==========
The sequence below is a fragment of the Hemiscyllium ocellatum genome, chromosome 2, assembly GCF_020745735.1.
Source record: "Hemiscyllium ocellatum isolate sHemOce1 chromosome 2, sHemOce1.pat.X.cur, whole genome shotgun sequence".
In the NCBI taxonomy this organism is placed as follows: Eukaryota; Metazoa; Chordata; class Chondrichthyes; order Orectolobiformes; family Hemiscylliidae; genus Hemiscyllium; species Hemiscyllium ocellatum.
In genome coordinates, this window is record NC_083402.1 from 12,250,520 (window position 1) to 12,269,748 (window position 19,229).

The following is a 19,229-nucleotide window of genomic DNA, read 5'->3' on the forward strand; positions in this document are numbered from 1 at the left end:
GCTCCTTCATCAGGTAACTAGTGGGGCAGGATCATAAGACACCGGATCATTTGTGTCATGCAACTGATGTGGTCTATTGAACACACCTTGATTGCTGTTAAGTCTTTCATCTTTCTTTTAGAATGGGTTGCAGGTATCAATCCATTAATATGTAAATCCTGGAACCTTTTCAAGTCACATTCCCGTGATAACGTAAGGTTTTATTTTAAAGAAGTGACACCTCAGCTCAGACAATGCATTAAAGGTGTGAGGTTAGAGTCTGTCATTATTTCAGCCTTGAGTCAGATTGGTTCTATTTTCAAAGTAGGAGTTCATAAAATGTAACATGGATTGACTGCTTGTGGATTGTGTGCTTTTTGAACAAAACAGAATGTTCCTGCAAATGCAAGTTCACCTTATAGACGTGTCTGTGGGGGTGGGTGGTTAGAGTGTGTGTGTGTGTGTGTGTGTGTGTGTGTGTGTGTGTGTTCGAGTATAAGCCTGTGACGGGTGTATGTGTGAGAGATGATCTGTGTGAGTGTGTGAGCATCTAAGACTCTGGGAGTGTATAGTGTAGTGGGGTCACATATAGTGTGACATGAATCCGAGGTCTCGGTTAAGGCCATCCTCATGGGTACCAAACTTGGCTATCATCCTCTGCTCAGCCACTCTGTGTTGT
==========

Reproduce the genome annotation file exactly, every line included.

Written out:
The sequence below is a fragment of the Hemiscyllium ocellatum genome, chromosome 2, assembly GCF_020745735.1.
Source record: "Hemiscyllium ocellatum isolate sHemOce1 chromosome 2, sHemOce1.pat.X.cur, whole genome shotgun sequence".
In the NCBI taxonomy this organism is placed as follows: Eukaryota; Metazoa; Chordata; class Chondrichthyes; order Orectolobiformes; family Hemiscylliidae; genus Hemiscyllium; species Hemiscyllium ocellatum.
In genome coordinates, this window is record NC_083402.1 from 12,250,520 (window position 1) to 12,269,748 (window position 19,229).

The following is a 19,229-nucleotide window of genomic DNA, read 5'->3' on the forward strand; positions in this document are numbered from 1 at the left end:
GCTCCTTCATCAGGTAACTAGTGGGGCAGGATCATAAGACACCGGATCATTTGTGTCATGCAACTGATGTGGTCTATTGAACACACCTTGATTGCTGTTAAGTCTTTCATCTTTCTTTTAGAATGGGTTGCAGGTATCAATCCATTAATATGTAAATCCTGGAACCTTTTCAAGTCACATTCCCGTGATAACGTAAGGTTTTATTTTAAAGAAGTGACACCTCAGCTCAGACAATGCATTAAAGGTGTGAGGTTAGAGTCTGTCATTATTTCAGCCTTGAGTCAGATTGGTTCTATTTTCAAAGTAGGAGTTCATAAAATGTAACATGGATTGACTGCTTGTGGATTGTGTGCTTTTTGAACAAAACAGAATGTTCCTGCAAATGCAAGTTCACCTTATAGACGTGTCTGTGGGGGTGGGTGGTTAGAGTGTGTGTGTGTGTGTGTGTGTGTGTGTGTGTGTGTGTGTTCGAGTATAAGCCTGTGACGGGTGTATGTGTGAGAGATGATCTGTGTGAGTGTGTGAGCATCTAAGACTCTGGGAGTGTATAGTGTAGTGGGGTCACATATAGTGTGACATGAATCCGAGGTCTCGGTTAAGGCCATCCTCATGGGTACCAAACTTGGCTATCATCCTCTGCTCAGCCACTCTGTGTTGT